For the first 150 years of its history, the U.S. Coast and Geodetic Survey (the predecessor organization to NGS) carried out geodetic surveys only within the United States. During this time, most international cooperation involved the sharing of research results and the connection of the geodetic networks of the United States and Canada. Most employees of the agency were involved with acquiring and processing surveys and providing accurate coordinates to surveyors and cartographers within the U.S.
This changed quite quickly with the advent of the space age. Just days after the launch of Sputnik on October 4, 1957, scientists of The Johns Hopkins University Applied Physics Laboratory were able to determine Sputnik's orbit by analyzing the Doppler shift of its radio signals. Researchers soon realized that if a satellite's position was known and predictable, the Doppler shift could be used to locate a receiver on Earth.
The U.S. Navy developed this principle into the TRANSIT, a system of satellites and supporting ground activities that was intended primarily for the navigation of ships at sea. It was soon realized that this same concept could also be exploited for accurate geodetic positioning of stationary control points (fixed points on the Earth’s surface that are used for reference to other points).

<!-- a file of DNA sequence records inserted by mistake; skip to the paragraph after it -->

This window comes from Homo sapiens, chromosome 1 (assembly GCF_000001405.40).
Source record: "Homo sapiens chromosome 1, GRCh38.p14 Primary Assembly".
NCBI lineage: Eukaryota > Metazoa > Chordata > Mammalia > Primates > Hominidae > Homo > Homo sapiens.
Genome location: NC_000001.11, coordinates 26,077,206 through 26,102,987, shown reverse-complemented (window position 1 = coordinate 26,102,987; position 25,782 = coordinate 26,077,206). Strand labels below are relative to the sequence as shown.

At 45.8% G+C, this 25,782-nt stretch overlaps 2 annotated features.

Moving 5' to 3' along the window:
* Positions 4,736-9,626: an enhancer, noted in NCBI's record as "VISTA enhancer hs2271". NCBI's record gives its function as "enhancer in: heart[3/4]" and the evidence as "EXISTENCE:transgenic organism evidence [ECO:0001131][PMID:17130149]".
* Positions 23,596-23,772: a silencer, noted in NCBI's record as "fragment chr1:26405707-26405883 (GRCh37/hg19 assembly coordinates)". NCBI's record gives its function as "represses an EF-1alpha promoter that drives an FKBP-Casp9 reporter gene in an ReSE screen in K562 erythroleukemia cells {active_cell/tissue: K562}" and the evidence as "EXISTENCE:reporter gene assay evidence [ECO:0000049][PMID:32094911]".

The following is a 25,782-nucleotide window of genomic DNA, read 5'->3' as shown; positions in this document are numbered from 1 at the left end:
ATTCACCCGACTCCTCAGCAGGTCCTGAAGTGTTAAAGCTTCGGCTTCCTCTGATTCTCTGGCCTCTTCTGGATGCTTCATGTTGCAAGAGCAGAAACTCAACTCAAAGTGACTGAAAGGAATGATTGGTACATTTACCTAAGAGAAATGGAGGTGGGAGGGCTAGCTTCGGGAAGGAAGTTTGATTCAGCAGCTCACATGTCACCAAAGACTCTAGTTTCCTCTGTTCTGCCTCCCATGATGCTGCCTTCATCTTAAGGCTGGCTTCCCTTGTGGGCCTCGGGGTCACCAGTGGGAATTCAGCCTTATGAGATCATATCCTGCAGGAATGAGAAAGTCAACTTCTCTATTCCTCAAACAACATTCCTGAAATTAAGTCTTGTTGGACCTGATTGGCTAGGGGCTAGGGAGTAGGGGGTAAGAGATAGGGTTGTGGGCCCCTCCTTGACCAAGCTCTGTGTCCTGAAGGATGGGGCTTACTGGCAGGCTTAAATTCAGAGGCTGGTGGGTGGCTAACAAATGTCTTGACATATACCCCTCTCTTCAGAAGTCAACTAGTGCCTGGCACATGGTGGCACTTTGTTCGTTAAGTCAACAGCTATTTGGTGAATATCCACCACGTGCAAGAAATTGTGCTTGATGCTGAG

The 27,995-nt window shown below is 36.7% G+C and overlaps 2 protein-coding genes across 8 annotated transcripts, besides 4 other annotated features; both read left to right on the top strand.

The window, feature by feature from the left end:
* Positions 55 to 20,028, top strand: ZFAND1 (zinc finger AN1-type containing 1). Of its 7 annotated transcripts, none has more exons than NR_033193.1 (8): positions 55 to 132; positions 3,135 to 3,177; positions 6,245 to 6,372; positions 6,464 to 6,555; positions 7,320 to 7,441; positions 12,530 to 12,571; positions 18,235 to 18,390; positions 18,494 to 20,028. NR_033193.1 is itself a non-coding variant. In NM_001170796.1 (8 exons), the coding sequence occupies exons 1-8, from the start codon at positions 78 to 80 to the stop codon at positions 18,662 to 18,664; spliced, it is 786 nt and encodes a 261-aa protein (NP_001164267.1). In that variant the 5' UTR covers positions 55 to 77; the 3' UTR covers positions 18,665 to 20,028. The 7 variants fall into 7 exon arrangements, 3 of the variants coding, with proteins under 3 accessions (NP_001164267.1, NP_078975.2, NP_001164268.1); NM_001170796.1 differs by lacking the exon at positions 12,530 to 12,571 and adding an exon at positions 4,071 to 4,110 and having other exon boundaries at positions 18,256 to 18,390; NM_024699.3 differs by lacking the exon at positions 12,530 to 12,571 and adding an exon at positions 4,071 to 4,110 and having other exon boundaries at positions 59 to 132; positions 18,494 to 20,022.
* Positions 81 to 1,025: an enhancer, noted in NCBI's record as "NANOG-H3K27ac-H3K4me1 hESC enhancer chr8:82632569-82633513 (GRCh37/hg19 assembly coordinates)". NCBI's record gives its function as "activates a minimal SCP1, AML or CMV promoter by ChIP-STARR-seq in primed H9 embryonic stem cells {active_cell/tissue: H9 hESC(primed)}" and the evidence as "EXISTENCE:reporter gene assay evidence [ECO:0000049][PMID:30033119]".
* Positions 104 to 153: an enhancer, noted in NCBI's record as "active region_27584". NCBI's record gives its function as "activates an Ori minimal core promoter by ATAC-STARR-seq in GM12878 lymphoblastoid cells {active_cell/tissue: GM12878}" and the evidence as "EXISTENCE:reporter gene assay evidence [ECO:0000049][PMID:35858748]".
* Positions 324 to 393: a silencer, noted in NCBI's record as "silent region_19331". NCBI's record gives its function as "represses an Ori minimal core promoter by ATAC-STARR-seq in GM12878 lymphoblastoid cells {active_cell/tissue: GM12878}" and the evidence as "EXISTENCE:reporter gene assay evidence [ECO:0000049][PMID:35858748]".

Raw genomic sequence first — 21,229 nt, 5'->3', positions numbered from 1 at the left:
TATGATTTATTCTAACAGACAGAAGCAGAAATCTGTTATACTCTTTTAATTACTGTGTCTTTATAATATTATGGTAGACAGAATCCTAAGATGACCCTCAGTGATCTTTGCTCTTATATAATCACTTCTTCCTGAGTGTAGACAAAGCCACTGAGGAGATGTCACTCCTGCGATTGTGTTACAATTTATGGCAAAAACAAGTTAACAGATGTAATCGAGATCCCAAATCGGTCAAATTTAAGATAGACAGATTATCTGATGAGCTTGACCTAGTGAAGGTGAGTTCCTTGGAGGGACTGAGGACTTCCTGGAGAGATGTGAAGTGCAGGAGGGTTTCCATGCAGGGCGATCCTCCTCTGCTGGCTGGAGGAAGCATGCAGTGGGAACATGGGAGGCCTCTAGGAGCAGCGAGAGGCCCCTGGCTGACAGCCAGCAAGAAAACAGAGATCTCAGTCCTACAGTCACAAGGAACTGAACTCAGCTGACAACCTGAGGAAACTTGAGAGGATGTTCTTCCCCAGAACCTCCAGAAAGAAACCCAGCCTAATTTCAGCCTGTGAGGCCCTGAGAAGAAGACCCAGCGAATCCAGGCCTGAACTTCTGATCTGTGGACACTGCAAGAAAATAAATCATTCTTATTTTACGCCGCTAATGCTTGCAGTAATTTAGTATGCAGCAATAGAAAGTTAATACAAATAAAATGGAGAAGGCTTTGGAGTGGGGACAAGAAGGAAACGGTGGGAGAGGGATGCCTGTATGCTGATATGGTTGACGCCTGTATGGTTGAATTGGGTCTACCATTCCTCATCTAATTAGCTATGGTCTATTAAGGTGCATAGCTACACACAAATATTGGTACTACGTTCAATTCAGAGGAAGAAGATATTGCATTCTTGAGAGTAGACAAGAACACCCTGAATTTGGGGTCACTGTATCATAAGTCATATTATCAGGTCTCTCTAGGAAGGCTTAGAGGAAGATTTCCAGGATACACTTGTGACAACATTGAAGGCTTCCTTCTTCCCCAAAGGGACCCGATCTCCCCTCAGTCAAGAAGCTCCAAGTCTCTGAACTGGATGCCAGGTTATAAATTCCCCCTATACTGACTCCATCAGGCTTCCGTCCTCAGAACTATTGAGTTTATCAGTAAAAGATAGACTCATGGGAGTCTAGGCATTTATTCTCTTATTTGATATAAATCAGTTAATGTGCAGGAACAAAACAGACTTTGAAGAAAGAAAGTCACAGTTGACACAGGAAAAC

Echo I was a balloon made of aluminum-coated Mylar that was launched by a rocket into space. When it reached orbit 1,000 miles (1,609 kilometers) above the Earth, it inflated from inside a 26.5-inch (67.3-centimeter) magnesium sphere to 100 feet (30.48 meters) in diameter.